I'm a little lost, and it doesn't make life any easier for the long-suffering Mrs W. Hey ho. I'll cling to the fact our boys do like to be beside the seaside. And I'll live in hope we can find some decent chips.

Monday, 13 November 2017

One Long Goodbye

I went to my (huge, brilliant) company conference this week. I don't tend to go any more. Long journey, long day, too much noise, too much going on, wheelchair kerfuffle, loo shenagigans, solo hotel scariness. Everything.

But this year I suddenly felt conscious I might never attend again, for all the above reasons and more. I have known lots of lovely people from across the business for up to eleven or twelve years now. And even if I wasn't saying goodbye, it felt like that to me. So I girded my tired loins, dusted a suit down, and resolved to go. (I confess I also knew I could massage my fragile ego with a cameo in a 'people' film due up on the big screens, talking about how well the company and colleagues have treated me over the years...). Here's my green screen moment filmed a few weeks ago.

I got to the conference in one piece and surpassed myself by also leaving in one piece, if shattered. And in between I said a mental goodbye to big, bustling conferences, and more importantly saw some hordes of people I hold dear. I beamed as we shared a hug, a hand shake or an air kiss, though I was crying inside. In the 2,000 strong hubbub of colleagues, I missed more people than I managed to see, but I tried my best.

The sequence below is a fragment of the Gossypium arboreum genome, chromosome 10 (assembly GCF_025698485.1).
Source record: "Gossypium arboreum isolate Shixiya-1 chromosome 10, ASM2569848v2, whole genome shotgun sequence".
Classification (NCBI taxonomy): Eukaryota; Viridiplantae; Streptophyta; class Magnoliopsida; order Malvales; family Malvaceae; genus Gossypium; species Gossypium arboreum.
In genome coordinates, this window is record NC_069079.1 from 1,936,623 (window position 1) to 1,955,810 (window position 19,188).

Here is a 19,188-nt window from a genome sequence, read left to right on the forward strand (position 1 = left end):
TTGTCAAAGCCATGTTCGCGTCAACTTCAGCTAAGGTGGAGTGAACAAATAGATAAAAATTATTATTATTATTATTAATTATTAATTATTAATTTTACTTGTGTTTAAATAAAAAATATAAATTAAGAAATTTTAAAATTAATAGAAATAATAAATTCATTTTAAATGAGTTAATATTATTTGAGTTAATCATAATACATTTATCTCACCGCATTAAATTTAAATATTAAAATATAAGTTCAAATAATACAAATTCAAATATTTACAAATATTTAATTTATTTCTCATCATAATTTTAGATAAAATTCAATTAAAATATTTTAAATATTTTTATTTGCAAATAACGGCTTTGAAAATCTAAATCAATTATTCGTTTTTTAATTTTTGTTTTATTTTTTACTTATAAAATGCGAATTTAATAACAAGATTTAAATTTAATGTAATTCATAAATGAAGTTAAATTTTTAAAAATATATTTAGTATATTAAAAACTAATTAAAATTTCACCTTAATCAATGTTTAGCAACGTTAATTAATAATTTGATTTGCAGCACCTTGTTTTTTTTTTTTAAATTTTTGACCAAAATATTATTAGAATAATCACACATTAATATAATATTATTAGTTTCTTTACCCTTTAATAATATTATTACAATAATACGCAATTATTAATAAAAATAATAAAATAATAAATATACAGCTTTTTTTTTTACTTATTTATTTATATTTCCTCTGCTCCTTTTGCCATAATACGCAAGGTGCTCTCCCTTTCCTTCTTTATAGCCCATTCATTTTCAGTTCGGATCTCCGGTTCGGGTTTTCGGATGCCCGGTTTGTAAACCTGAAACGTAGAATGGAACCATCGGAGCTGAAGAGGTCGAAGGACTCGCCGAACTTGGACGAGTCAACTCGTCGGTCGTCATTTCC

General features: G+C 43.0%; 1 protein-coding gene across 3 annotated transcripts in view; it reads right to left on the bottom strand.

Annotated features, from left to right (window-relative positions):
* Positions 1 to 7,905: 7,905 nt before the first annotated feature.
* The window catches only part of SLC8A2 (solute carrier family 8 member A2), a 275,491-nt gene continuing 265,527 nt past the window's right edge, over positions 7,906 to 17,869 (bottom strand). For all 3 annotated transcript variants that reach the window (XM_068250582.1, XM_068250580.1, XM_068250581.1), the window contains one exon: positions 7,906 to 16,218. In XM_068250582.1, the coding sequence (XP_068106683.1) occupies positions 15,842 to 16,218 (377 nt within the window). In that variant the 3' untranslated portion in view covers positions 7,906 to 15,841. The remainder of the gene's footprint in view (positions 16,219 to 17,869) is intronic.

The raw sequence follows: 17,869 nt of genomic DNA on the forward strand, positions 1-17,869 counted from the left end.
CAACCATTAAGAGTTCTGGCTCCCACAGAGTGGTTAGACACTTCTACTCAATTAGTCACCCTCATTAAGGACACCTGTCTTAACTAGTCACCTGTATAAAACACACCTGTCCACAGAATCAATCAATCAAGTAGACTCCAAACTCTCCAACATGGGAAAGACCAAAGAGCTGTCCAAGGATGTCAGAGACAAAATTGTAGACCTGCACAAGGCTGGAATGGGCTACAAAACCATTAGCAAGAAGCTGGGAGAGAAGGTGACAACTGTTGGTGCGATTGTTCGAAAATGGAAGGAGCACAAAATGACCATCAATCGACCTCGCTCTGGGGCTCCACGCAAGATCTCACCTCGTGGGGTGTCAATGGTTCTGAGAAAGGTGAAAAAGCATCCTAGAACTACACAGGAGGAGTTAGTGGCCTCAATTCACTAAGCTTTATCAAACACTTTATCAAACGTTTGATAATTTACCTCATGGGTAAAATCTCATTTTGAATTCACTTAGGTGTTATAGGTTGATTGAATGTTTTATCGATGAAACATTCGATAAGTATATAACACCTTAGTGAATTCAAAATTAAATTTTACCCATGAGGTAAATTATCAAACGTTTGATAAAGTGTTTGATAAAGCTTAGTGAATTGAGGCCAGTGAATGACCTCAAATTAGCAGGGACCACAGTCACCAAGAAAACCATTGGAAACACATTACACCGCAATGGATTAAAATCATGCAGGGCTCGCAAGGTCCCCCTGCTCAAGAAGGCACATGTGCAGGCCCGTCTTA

A progressive disease like multiple sclerosis has its own cruel, insidious way of dealing out crappiness. Over a period of months, or years, or days, you are consciously or unconsciously saying goodbye to activities, to events or to people. Long scenic walks, then short walks. Then any kind of walks. Parties past 10pm. Then parties full stop. Lots of stairs, then any kind of stairs. Dancing. Hopping. Kickabouts, Cooking. Ironing (hurrah!). Doing up top buttons, cufflinks. Pouring hot drinks. An endless list of farewells that just keeps growing...

Sounds sad I guess. Not just for me but for those around me. I am trying to put a positive spin on this but it's tough. (though see 'ironing' above and add 'unloading the dishwasher' for good measure). Disability does bring its own gifts, sliding you seamlessly into a parallel world of empathy and love and special people that sometimes blows me away. But it's so very tough feeling bits of me and my life - our life - drift away. Wonder what's next?

Friday, 20 October 2017

When your son gets hit by a car

Spoiler alert: he's ok!

23 medical professionals of all shapes and expertises were waiting for our eleven year-old when he was airlifted to Southampton hospital. 23. Mrs W, also emerging from the helicopter, counted them methodically in her surreal and terrified state as they swarmed around the patient.
It had all started as a bog-standard, bright and breezy Sunday morning. Team Webb and another family staying for the weekend, had popped out for a bracing stroll to the beach, giving me space and time to go about my slow-motion getting washed and dressed routine...
Twenty minutes later, in burst Steve, the other dad, gasping and flustered after his half-mile run back to the house. My hasty assumption that he had popped back for a phone or a wallet was quickly cast aside when I saw his startled, pained eyes trained on me. He struggled for breath and to gasp words out as quickly as he could, but I soon understood that our son had been in an accident. And whilst I was repeatedly being told "he's ok", I sensed Steve was somewhat 'white lying' to keep me calm.